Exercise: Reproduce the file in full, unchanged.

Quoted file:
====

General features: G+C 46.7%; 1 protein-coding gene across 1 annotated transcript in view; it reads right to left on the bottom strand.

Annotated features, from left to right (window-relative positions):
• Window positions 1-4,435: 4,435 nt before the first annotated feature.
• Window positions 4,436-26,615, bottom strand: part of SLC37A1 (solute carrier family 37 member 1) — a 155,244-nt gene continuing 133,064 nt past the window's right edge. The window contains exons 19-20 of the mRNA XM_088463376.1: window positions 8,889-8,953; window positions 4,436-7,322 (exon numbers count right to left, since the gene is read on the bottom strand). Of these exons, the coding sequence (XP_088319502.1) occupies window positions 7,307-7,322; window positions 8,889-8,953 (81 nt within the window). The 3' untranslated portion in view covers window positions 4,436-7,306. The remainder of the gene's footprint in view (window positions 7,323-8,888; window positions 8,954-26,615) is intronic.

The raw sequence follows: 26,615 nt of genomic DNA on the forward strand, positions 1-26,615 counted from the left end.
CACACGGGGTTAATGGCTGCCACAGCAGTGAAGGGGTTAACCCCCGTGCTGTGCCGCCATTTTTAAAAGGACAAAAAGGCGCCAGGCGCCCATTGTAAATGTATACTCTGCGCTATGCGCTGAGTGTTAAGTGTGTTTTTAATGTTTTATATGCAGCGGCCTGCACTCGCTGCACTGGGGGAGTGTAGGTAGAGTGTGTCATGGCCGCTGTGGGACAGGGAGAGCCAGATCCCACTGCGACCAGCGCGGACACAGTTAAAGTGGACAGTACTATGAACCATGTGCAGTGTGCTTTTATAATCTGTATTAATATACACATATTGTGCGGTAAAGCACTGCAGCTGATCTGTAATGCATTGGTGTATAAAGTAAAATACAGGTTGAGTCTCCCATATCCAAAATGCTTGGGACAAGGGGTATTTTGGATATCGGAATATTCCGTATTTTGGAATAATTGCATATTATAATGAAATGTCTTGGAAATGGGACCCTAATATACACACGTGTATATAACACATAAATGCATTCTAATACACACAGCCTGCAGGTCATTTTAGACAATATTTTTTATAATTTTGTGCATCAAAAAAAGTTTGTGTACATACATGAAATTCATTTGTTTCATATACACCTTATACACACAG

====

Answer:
General features: G+C 46.7%; 1 protein-coding gene across 1 annotated transcript in view; it reads right to left on the bottom strand.

Annotated features, from left to right (window-relative positions):
• Window positions 1-4,435: 4,435 nt before the first annotated feature.
• Window positions 4,436-26,615, bottom strand: part of SLC37A1 (solute carrier family 37 member 1) — a 155,244-nt gene continuing 133,064 nt past the window's right edge. The window contains exons 19-20 of the mRNA XM_088463376.1: window positions 8,889-8,953; window positions 4,436-7,322 (exon numbers count right to left, since the gene is read on the bottom strand). Of these exons, the coding sequence (XP_088319502.1) occupies window positions 7,307-7,322; window positions 8,889-8,953 (81 nt within the window). The 3' untranslated portion in view covers window positions 4,436-7,306. The remainder of the gene's footprint in view (window positions 7,323-8,888; window positions 8,954-26,615) is intronic.

The raw sequence follows: 26,615 nt of genomic DNA on the forward strand, positions 1-26,615 counted from the left end.
CACACGGGGTTAATGGCTGCCACAGCAGTGAAGGGGTTAACCCCCGTGCTGTGCCGCCATTTTTAAAAGGACAAAAAGGCGCCAGGCGCCCATTGTAAATGTATACTCTGCGCTATGCGCTGAGTGTTAAGTGTGTTTTTAATGTTTTATATGCAGCGGCCTGCACTCGCTGCACTGGGGGAGTGTAGGTAGAGTGTGTCATGGCCGCTGTGGGACAGGGAGAGCCAGATCCCACTGCGACCAGCGCGGACACAGTTAAAGTGGACAGTACTATGAACCATGTGCAGTGTGCTTTTATAATCTGTATTAATATACACATATTGTGCGGTAAAGCACTGCAGCTGATCTGTAATGCATTGGTGTATAAAGTAAAATACAGGTTGAGTCTCCCATATCCAAAATGCTTGGGACAAGGGGTATTTTGGATATCGGAATATTCCGTATTTTGGAATAATTGCATATTATAATGAAATGTCTTGGAAATGGGACCCTAATATACACACGTGTATATAACACATAAATGCATTCTAATACACACAGCCTGCAGGTCATTTTAGACAATATTTTTTATAATTTTGTGCATCAAAAAAAGTTTGTGTACATACATGAAATTCATTTGTTTCATATACACCTTATACACACAG